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Iraqi Group Seeks $100 Million for a National Archive

An Iraqi non-governmental organization is working to archive millions of documents from the regime of former Iraqi leader Saddam Hussein. The group says it will ask the United States and other foreign governments for as much as $100 million to build a library in Baghdad.

The Iraq Memory Foundation says it possesses 11 million documents, reports and correspondence from Saddam Hussein's 25-year rule. The group says archiving the records will help honor those who lived under Saddam's regime and will also provide an invaluable chronicle of modern history - including the Iran-Iraq war, the mass murder of Kurds in northern Iraq and the 1990 invasion of Kuwait.

The president of the Iraqi and U.S.-based foundation, Kanan Makiya, says the documents need careful study and preservation, as well as a permanent haven in Iraq. He is calling for the international community to contribute to building a new Iraqi national archive.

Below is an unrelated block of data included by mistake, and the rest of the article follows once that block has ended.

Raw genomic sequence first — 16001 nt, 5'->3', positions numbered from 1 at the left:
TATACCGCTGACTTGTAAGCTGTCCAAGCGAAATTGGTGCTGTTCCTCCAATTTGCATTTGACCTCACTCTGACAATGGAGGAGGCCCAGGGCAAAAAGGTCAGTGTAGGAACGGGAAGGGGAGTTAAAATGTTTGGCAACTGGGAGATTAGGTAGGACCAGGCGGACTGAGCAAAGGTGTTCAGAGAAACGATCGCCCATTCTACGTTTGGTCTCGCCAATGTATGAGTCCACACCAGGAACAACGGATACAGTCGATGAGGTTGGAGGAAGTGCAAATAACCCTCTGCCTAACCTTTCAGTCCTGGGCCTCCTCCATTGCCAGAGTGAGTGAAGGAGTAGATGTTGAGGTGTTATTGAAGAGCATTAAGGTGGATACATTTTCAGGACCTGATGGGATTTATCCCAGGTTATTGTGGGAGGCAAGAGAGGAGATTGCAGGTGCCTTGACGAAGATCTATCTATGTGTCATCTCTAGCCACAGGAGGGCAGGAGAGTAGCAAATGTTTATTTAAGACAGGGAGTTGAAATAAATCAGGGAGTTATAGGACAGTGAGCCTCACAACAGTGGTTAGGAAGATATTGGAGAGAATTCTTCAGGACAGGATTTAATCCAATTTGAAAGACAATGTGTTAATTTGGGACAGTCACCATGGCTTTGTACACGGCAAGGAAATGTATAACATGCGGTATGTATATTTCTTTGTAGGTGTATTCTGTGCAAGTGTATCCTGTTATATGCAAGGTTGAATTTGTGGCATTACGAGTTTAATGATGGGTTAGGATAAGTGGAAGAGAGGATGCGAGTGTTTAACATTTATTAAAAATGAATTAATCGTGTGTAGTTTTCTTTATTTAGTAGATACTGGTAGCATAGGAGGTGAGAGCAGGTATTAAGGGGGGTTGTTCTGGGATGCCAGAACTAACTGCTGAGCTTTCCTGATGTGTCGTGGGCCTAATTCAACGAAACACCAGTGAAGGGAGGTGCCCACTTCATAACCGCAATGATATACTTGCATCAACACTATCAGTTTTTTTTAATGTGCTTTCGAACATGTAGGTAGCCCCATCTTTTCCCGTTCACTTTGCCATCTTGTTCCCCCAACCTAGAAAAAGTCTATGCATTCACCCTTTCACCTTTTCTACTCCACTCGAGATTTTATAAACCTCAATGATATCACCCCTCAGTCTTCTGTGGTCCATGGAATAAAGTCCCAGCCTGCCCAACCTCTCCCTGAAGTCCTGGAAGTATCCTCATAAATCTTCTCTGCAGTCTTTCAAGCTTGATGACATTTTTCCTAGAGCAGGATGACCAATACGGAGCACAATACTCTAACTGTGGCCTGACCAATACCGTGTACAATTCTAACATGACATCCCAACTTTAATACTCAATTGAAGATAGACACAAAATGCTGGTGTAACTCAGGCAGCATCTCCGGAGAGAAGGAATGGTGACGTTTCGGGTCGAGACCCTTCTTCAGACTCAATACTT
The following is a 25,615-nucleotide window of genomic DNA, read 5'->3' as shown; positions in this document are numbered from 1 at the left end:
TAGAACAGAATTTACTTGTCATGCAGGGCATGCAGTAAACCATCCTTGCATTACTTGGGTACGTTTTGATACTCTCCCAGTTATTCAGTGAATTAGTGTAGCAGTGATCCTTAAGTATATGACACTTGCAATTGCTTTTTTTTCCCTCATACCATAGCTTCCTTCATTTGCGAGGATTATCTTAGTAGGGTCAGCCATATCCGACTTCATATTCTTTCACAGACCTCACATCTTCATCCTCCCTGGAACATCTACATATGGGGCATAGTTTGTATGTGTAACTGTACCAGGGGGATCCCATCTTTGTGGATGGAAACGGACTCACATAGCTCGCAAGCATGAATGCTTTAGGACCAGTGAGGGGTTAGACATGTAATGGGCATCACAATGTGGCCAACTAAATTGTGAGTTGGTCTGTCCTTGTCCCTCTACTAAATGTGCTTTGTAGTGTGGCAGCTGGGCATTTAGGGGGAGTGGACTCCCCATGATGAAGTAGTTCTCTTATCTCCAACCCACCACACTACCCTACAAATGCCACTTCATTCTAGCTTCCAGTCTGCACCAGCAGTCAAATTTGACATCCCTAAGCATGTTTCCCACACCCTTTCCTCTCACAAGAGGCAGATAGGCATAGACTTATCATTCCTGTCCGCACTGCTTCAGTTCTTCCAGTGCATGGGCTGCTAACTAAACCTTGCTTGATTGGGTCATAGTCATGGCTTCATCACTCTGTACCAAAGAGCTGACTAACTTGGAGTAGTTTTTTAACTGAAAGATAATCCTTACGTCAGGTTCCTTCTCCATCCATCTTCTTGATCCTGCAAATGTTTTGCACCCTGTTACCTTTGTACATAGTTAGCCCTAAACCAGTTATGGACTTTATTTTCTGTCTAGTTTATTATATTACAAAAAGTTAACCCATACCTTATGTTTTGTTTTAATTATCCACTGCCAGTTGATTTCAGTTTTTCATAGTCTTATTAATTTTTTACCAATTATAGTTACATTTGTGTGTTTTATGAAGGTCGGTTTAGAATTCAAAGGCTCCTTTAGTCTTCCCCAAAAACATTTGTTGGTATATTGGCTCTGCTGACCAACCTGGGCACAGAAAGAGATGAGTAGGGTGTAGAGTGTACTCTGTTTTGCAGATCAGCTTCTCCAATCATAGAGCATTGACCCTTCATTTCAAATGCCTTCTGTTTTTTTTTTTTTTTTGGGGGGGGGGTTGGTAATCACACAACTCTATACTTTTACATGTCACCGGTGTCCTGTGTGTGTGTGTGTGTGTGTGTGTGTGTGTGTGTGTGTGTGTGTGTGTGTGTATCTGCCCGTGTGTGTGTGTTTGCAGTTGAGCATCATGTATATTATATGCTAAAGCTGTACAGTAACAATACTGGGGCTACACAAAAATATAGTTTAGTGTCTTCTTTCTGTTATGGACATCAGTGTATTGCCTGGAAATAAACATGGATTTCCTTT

"I shamelessly say to you we intend to be banging on the doors of Congress down the line for that appropriation," said Kanan Makiya. "We intend to go out there to government after government. We seek no less than $100 million for this site."

Mr. Makiya says officials in Baghdad have pledged a one square kilometer area in the center of the Iraqi capital to build the structure. He says the massive complex could eventually house more than 50 million documents, including 37 million still in the possession of the U.S. government.

Mr. Makiya says archiving the documents will serve as a tool of history.

"When that site has been transformed, then it will be possible to gauge the effect on the next generation of Iraqis of what it was like to grow up knowing what was once done in one's own name," he said. "Knowing the terrible things that we human beings are capable of doing to each other in certain circumstances."

The Iraqi Memory Foundation says Baghdad's Mayor, Ala' al-Tamimi, donated the site for the library. Mr. al-Tamimi says the country needs a national archive.

"Iraq and Baghdad face a very important and a very severe moment in history, and for that reason we need to make a place in Baghdad for remembrance," said Ala' al-Tamimi.

The proposed archive would be separate from the Iraqi National Museum, which was heavily damaged and looted during the 2003 U.S. led invasion of Iraq. But Library of Congress staff members say they have been working to help save and restore thousands of pages of Iraqi history housed at the Iraqi museum.